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This morning I’m blogging on NEO about Neptunus Lex, a legend on the Milblogs, the American blogs that deal with the military, almost all of us read him until his untimely death on 6 March 2012. But what death of an honored leader is ever timely?

In any case, of all American services, perhaps the Navy and its Marine Corps are most cognizant of its tradition, and that transcends the military to many other things including the faith. Lex wrote this:

So, we were 231 years old yesterday. And still have our hairline, most of our own teeth, and a good resting heart rate. And we’re still at sea, or getting ready for sea or coming back from having been at sea, pretty much all the time. Being, you know: The Sea Service, and all.

Which, in terms of enduring connections to our storied past, is worth keeping in mind. There’s a tendency for people inside institutions to lose the big picture sometimes, a tendency to look back at some memory-shrouded and idealized past, or look forward to some hazy, perfectly realized future, if only this decision had been made or that program had been supported, or if that other institute of higher learning could be shut down until it had been re-habilitated until it once more clove to our own concept of the ideal.

The fact is that we’ve never had a perfect Navy, and we have never all of us been content. Our ships and aircraft have never been perfect, and the vagaries of fate may mean that fools will rise further than they ought to while good men are all too often left behind. But we have always been better than the sum of our individual parts and always the mission has remained. We have always accomplished that mission effectively, even if not always perfectly, if not always efficiently. Being an interlinked and interdependent pyramid of imperfect beings, our vision is clouded at times; we see the world darkly, as through a glass. We err.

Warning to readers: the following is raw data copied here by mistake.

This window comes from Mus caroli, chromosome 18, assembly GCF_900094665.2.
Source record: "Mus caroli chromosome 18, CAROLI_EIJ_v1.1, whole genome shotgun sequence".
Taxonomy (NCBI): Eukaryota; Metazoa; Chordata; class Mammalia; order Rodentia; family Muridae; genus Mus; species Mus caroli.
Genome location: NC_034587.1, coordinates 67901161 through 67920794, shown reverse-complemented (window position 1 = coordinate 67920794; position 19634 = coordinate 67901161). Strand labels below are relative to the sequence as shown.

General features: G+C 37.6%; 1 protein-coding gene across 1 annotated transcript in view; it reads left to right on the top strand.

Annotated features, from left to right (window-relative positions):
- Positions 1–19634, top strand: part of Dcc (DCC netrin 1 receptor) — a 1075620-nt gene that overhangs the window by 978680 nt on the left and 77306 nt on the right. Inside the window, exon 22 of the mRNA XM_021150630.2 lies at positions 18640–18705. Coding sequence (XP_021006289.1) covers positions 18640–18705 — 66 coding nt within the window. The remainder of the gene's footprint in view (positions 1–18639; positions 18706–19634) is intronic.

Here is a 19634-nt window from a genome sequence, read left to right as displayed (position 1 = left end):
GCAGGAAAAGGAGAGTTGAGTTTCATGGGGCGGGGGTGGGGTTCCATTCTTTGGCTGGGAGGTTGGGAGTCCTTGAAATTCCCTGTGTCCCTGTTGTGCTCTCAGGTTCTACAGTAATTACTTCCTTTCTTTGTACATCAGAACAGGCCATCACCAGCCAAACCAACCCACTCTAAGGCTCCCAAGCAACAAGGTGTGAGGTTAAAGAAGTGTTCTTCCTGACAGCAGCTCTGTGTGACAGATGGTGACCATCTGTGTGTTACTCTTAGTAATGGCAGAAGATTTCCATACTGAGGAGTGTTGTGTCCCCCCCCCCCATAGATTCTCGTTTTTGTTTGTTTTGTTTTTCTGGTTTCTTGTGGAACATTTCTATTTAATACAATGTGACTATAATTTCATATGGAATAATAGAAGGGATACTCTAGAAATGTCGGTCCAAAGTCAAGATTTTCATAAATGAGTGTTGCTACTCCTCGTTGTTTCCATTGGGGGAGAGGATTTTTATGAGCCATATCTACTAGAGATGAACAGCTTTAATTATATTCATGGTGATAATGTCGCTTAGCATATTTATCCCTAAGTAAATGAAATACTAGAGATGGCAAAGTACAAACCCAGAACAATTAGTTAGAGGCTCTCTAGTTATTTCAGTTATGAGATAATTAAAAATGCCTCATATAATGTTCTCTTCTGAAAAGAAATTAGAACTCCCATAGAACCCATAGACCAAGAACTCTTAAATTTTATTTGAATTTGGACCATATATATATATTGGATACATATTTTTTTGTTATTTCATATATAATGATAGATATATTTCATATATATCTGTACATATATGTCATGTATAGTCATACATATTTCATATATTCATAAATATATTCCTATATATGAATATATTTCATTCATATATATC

We have a grave responsibility to the republic, and it would be irresponsible of us not to focus on our imperfections – although, perhaps we might not do so on our birthday, but never mind: While doing so, we should always strive to maintain a decent degree of humility and proportion. We must see ourselves in the mosaic.

There are activist legal scholars who discover to their gratified amazement that their personal policy preferences were enshrined in the Constitution all along, that they had been secretly encoded. Not unlike them are many of us who love our service so well. We often think that we could love it just that little bit better, if only it would be more like we would like it to be. More ships, better airplanes, a couple of those submarine thingies. SEALs. CB’s. EOD. More nearly perfect.

It’s necessary to remember though that we are but ghosts and we pass through, leaving only traces behind. The institution endures, the mission will be accomplished.

It strikes me that this is even more true for us, as Christians, our mission is 2000 years old instead of 240 and change. It strikes me as unlikely that the same thing that appealed to King George II will appeal to a young woman in 2017, so perhaps the message must be repackaged, with all due respect to our beliefs and traditions.

Chalcedon’s report from Flame strikes me as that. The same message, but repackaged for a new age. And that’s the thing:

The Mission goes on, it always will.

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